Boston Red Sox starting pitcher Rick Porcello rode a gaudy win total, a pitching poor environment and his own improvements to the 2016 AL Cy Young Award. Although Porcello did not rank as the top overall pitcher, he did finish as the sixth ranked starting pitcher on ESPN and the fifth ranked starting pitcher on Yahoo. Thus, while he was not the best pitcher in fantasy baseball, Porcello was one of the most valuable based on a cost-benefit analysis.
There are certain aspects of his success, which are either partially or completely out of Porcello’s control. In a point that has been beaten to death, win totals are highly variable and it is entirely outside of Porcello’s control in any given game whether or not he gets the win. The performance of other pitchers is also an external variable over which Porcello has no control. If you take the win total out of the equation, Porcello’s year would have been somewhere between the 20th and 30th overall starter pitcher season in 2014 and 2015.
Let’s focus on what he can control – the skills. The standout talent for Porcello is his control and stinginess with walks – surrendering just 1.29 BB/9, which is lower than his prior 2014 (1.8 BB/9) and 2015 (1.99) walk rates that were superb in their own right. Those control numbers helped offset a solid, but unspectacular 7.63 K/9.
Rewinding the clock back to last year pre-draft time, Porcello was a popular sleeper candidate because he made some skill improvements (7.8 K/9, 8.5% SwStr in 2015 compared to 5.67 K/9, 7.5% SwStr in 2014) and was labeled as being unlucky with an inflated BABIP (.332) and home run ratios (HR/9 1.31, HR/FB 14.5%).
It appears that aside from the walk rate, the luck pendulum may just swung the other way for Porcello. As you can see in the table below, his skills were fairly stable year-over- year:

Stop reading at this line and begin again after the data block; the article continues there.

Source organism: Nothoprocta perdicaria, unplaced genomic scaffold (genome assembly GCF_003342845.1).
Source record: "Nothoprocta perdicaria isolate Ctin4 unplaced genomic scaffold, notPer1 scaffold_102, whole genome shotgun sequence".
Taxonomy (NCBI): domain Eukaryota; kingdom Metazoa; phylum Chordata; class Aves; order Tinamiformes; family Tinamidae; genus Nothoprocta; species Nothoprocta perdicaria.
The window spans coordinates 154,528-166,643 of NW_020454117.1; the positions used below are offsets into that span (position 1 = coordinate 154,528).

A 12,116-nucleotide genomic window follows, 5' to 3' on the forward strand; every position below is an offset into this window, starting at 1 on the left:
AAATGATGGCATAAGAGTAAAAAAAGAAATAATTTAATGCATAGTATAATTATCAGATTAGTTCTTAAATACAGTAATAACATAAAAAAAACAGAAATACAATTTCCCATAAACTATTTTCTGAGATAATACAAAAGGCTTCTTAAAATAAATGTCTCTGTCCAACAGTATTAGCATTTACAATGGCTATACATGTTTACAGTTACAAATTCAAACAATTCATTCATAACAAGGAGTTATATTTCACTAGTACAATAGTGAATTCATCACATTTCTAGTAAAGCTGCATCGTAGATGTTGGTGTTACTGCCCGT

Pretty similar aside from the slashing of his walk rate. Meanwhile, there were substantial shifts in more volatile and luck-susceptible statistics:
The question becomes was there some underlying skill change that supported this substantial shift on homers, balls in play and strand rate. The peripherals say no, they were all higher than his ERA to varying degrees – FIP was 0.25 higher, xFIP was 0.74 higher, and SIERA was 0.64 higher. Did the peripherals miss something?
Porcello did induce a significantly higher percentage of pop-ups with 13.8% IFFB% nearly tripling his 2015 IFFB% of just 5.2%. He also reduced his hard contact rate from 32.8% in 2015 down to 30.0% last year. However, Porcello allowed hitters to pull the ball more (up 0.9%), more flyballs (up 38.0%) and had a career-low GB% of 43.1%.
These numbers indicate to me that the homer rate was somewhat fluky, especially when you factor in the league-wide power surge, his environment as a pitcher in the AL East, and the rise of his flyball rate. Now, the BABIP is another story – flyballs are better for BABIP than groundballs and infield flyballs are exceptional because they almost never result in a hit.
Although I anticipate that the BABIP will regress slightly based on his profile, I think there is enough to support a lean towards last year’s number over 2015 – I would project for a .280 type BABIP. In the same breath, I think Porcello may have been luckier with the homers and would regress him to a 1.1 HR/9.
What do these underlying numbers mean for his final projection? My projection on the reigning AL CY Young is: 215 IP, 3.67 ERA, 1.16 WHIP, 7.7 K/9, 1.7 BB/9.
That projection is another way of stating, I will not pay the price necessary to draft and own Porcello.